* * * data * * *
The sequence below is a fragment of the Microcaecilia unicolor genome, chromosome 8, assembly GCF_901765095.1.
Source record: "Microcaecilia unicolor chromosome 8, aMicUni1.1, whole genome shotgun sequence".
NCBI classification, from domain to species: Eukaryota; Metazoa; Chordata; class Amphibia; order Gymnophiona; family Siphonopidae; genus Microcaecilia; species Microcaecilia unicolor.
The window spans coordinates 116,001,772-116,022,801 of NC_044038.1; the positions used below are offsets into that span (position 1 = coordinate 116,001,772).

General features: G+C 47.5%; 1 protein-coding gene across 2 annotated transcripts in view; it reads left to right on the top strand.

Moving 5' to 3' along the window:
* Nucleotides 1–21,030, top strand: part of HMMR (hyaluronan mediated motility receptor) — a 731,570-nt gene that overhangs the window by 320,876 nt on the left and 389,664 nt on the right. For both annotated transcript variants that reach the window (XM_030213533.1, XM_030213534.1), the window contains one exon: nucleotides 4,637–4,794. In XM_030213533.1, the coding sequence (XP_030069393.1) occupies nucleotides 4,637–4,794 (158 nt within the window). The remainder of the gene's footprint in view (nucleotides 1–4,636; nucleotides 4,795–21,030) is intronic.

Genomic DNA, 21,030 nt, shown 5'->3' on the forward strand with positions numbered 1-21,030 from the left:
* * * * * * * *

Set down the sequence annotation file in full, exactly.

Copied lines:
The sequence below is a fragment of the Microcaecilia unicolor genome, chromosome 8, assembly GCF_901765095.1.
Source record: "Microcaecilia unicolor chromosome 8, aMicUni1.1, whole genome shotgun sequence".
NCBI classification, from domain to species: Eukaryota; Metazoa; Chordata; class Amphibia; order Gymnophiona; family Siphonopidae; genus Microcaecilia; species Microcaecilia unicolor.
The window spans coordinates 116,001,772-116,022,801 of NC_044038.1; the positions used below are offsets into that span (position 1 = coordinate 116,001,772).

General features: G+C 47.5%; 1 protein-coding gene across 2 annotated transcripts in view; it reads left to right on the top strand.

Moving 5' to 3' along the window:
* Nucleotides 1–21,030, top strand: part of HMMR (hyaluronan mediated motility receptor) — a 731,570-nt gene that overhangs the window by 320,876 nt on the left and 389,664 nt on the right. For both annotated transcript variants that reach the window (XM_030213533.1, XM_030213534.1), the window contains one exon: nucleotides 4,637–4,794. In XM_030213533.1, the coding sequence (XP_030069393.1) occupies nucleotides 4,637–4,794 (158 nt within the window). The remainder of the gene's footprint in view (nucleotides 1–4,636; nucleotides 4,795–21,030) is intronic.

Genomic DNA, 21,030 nt, shown 5'->3' on the forward strand with positions numbered 1-21,030 from the left: